In the current email server scandal, Trump warned that if elected president, he would order his attorney general to appoint a special prosecutor with the purpose of putting Clinton in the “office” she deserved to be in—a prison cell. Following the debate, an NPR “fact checker” analyzing the accusation that 30,000 emails were illegally wiped clean from her server, lamely bought into the story that the emails were “supposed” to be deleted before a Congressional committee had ordered that the server be turned over, but someone “did not get the message” and belatedly deleted them after the subpoena. Clinton was “exonerated” because she claimed she thought the emails were deleted before the subpoena. But if this sounds like an invented story, it probably is; after all, how many “coincidences” has there to be until they start adding-up to something, like the truth? Of course Clinton ordered the deletion of emails harmful to her and her chances of being elected president. Not everyone is as stupid as Clinton and her media supporters think they are.

The moderators again showed their partisanship in “subtle” ways, such as repeatedly interrupting Trump in the middle of his answers, allegedly because they were “off question.” Yet they allowed Clinton all the rope she wanted, especially on the last question when the candidates were asked to say something “nice” about the other candidate; Clinton only exposed her self-involved character by briefly mentioning something about Trump’s children before going off on a two minute harangue that was essentially a closing speech as why to elect her. Why didn’t the moderators stop her when it became clear she was “cheating”?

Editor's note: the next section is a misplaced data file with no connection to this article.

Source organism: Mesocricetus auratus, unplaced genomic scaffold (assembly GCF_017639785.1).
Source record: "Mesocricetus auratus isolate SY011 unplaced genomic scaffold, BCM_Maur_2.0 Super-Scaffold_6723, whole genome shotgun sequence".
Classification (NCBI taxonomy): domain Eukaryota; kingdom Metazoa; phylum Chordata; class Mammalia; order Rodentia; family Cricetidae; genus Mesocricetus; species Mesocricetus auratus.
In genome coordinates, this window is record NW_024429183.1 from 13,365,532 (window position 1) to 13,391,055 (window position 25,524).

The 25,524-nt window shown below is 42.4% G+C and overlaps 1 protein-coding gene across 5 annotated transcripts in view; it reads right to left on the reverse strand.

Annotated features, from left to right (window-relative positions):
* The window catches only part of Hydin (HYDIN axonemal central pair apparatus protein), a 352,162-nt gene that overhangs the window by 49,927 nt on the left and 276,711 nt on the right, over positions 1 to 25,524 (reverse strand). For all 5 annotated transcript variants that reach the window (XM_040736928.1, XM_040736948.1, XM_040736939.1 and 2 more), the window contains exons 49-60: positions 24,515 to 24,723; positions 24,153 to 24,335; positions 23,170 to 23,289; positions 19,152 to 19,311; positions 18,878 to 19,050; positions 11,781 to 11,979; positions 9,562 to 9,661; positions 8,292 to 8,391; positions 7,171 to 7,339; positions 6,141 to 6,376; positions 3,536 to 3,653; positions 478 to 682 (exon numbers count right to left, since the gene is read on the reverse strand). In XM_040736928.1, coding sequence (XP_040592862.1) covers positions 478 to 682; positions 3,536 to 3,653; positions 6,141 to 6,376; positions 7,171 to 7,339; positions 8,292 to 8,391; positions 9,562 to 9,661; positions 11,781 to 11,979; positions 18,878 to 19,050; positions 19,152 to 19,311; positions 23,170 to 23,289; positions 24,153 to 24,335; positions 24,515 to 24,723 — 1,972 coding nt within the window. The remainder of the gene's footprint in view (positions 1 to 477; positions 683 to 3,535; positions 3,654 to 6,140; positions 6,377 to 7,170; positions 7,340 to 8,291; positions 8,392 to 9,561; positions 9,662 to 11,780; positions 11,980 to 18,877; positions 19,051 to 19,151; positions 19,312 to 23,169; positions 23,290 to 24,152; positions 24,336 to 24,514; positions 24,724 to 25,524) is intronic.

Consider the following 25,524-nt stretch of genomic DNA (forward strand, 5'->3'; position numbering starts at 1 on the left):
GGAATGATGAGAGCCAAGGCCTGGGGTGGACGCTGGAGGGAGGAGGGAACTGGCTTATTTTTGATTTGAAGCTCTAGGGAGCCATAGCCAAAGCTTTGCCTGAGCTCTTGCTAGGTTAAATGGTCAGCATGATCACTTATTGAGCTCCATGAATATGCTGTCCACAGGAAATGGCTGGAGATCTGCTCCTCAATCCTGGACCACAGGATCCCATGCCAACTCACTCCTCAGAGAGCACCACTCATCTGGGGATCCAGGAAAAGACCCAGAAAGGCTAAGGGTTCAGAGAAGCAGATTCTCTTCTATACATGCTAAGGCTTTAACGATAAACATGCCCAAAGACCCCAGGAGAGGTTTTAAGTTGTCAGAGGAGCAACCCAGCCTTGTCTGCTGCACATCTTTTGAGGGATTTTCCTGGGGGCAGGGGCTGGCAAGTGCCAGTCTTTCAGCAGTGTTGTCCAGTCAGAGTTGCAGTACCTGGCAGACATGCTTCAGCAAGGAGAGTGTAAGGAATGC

For his part, Trump “praised” Clinton as a “fighter” who will not “quit.” We saw that after the 2008 Democratic primaries, remember? Oh, you don’t, huh? I’ll refresh your memory. First came the psychological meltdown of your typical megalomaniac in defeat, suggesting that it wasn’t “over” because, as you may or may not recall, Robert F. Kennedy was assassinated around this time. What the hell was she trying to “imply” there? That Barack Obama might be assassinated and she would become the nominee? How the hell else can that statement be “interpreted”? And she has the gall to talk about Trump’s character traits?  In an attempt to escape explaining what she meant by this, Clinton disappeared from view until the Democratic Convention. 

But that did not mean her fanatical supporters were not enlisted to carry on the “fight.” They were, and they included feminists like Bonnie Erbe, who wrote an op-ed (that was published in the Seattle Times) which “urged” Obama to vacate his victory and move aside for Hillary, because “white people won’t  vote for you.” Then the DNC disregarded its own injunction against the states of Michigan and Florida for moving up their primaries without party approval, caving-in to Clinton’s demand that those states’ primary results be counted after all. Why? Because Clinton had disregarded the DNC’s rules and kept her name on the ballot of those states, and her camp believed that all those states’ delegates should go to her count, which the DNC at least declined to do for her. But you did hear from at least one of her fanatics when things didn’t exactly go Clinton’s way: Harriet Christian, who stalked away from the conference dividing-up the delegates shrieking about Obama as the “inadequate black male.”

None of this should be a surprise, and the WikiLeaks does reveal that the Clinton camp did intend on using gender politics as a weapon in this election, as well as “testing” some disparaging campaign verbiage with Obama as a “stand-in.”